Nasal polyps were more common in the nonwhite group than among whites, occurring in 59% of Asians, 42% of the African Americans, 63% of the other population, and only 37% of whites. The differences among the groups were statistically significant. Other conditions considered in the study included asthma, allergic rhinitis, prior surgeries, and smoking, but differences seen among the groups in these categories were not statistically significant.
Explore This IssueOctober 2009
Lund-Mackay CT scores and Lund-Kennedy endoscopy scores were both used to rate the severity of disease. The mean Lund-Mackay CT score was an average of two points higher (worse) in nonwhites than whites: In whites the score was 11.9, and in nonwhites it was 13.8. The difference was statistically significant. This was likely related to the more common presence of nasal polyposis, she said.
When it came to the Lund-Kennedy endoscopy scores, there were no differences in endoscopy scores across race groups, she said.
Researchers also used the Rhinosinusitis Disability Index, a disease-specific measure of quality of life. This was statistically worse in the nonwhite groups, across all three subscales [physical, functional, and emotional] and the total score, Dr. Litvack said. In contrast, there was no difference on the Chronic Sinusitis Survey for either subscale or total.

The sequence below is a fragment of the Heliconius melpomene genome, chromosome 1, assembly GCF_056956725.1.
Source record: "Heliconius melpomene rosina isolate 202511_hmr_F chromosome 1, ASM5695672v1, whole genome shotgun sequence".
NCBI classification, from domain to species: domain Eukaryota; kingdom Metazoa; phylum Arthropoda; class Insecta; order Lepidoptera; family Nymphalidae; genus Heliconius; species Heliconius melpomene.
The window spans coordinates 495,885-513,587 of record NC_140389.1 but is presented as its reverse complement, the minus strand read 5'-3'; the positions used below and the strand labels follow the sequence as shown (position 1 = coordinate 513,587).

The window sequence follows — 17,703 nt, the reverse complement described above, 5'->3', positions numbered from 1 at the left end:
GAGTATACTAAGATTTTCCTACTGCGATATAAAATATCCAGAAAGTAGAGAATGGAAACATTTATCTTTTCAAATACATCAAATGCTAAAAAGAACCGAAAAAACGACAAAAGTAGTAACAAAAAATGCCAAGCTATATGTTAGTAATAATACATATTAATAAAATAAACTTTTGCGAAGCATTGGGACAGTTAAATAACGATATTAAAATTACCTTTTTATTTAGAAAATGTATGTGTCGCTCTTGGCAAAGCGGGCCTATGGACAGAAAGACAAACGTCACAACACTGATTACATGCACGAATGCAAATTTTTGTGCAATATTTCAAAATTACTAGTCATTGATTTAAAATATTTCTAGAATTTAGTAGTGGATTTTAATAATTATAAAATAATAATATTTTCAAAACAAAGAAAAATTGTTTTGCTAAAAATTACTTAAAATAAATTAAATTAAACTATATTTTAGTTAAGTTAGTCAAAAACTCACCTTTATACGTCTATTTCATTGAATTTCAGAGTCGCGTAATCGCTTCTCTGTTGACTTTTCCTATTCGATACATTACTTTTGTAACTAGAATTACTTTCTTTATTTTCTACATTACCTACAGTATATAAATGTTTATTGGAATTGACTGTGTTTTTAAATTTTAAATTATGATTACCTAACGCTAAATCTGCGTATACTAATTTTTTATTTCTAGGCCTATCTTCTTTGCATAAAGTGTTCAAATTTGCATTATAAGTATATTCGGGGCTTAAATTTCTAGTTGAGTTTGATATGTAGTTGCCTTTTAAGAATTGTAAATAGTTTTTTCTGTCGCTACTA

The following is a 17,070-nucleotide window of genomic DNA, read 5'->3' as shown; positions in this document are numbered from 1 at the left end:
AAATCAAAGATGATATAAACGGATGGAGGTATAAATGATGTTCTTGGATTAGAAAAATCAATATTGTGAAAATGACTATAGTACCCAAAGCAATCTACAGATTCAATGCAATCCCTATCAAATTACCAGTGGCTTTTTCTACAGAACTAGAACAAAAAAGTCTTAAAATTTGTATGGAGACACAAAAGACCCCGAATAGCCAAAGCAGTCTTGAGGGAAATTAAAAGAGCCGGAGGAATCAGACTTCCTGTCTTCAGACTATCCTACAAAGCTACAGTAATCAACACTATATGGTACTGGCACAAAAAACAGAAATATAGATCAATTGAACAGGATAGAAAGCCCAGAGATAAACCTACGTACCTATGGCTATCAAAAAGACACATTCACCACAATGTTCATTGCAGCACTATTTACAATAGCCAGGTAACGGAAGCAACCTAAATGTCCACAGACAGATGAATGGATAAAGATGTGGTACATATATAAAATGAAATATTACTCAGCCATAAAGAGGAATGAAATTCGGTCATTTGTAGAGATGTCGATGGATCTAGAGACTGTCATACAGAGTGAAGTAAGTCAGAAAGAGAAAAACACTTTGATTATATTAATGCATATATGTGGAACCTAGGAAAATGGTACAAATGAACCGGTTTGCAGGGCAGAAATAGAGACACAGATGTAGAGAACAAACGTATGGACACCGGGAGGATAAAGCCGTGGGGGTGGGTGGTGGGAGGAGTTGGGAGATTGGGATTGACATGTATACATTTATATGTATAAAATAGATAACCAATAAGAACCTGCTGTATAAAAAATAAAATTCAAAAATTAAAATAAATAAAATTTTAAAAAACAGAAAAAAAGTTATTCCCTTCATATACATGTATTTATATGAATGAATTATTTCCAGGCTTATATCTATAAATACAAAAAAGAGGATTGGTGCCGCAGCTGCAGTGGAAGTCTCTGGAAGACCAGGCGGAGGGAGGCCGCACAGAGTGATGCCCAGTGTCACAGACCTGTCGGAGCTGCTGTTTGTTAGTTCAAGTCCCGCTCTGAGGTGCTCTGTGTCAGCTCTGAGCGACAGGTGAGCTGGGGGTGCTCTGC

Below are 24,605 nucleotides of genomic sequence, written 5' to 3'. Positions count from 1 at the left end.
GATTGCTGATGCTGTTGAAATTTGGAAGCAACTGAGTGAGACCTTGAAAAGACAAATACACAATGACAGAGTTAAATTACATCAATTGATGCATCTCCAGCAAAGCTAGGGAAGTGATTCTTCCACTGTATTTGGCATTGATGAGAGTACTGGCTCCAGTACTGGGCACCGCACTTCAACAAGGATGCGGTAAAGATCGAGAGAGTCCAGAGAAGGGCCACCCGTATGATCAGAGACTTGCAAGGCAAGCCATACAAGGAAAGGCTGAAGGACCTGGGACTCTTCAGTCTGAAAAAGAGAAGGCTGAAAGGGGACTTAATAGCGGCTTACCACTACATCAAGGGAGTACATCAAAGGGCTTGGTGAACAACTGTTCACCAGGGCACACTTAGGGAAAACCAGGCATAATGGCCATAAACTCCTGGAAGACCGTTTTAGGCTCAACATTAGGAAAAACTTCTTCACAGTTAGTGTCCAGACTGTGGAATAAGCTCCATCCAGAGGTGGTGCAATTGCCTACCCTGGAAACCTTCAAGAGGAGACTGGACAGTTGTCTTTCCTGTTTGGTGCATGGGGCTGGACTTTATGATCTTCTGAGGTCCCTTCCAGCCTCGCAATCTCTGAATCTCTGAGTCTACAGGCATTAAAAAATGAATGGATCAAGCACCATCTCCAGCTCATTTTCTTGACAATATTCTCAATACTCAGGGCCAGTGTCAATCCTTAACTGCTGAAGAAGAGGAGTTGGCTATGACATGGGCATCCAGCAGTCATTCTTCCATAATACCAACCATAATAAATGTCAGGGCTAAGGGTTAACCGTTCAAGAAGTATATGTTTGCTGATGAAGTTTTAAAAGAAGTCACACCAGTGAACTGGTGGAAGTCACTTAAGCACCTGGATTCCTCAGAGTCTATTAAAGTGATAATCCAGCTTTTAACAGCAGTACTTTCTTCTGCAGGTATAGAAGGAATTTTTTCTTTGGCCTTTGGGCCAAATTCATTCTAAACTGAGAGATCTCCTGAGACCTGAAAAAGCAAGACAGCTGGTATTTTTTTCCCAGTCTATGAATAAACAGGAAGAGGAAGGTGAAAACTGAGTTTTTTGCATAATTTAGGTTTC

As for ethnicity, researchers focused on the small Hispanic-Latino portion of the study population. There were some significant differences seen, even though there were no differences in age, education, income, and clinical characteristics between them and the non-Hispanic-Latino patients. CT and endoscopy scores were not statistically different either. There was also no difference on the Chronic Sinusitis Survey with regard to either symptoms or medication use.
However, we found significantly worse disease-specific quality of life across all three subscales of the RSDI and the total score, she said.
In brief, the researchers saw a larger portion of nonwhite patients with nasal polyposis in the cohort. We also saw that nonwhite patients presented with worse disease severity on CT exam, although this is likely related to nasal polyposis. However, we found significantly worse disease-specific quality of life in both our race and ethnicity analyses. And this was not accounted for by other potential variables, Dr. Litvack said.
She noted that there were some limitations to the study, including the small number of some of the minority groups, and the limited breakdown by ethnicity. In addition, although the study design could show that disparities exist, it could not unravel the underlying causes.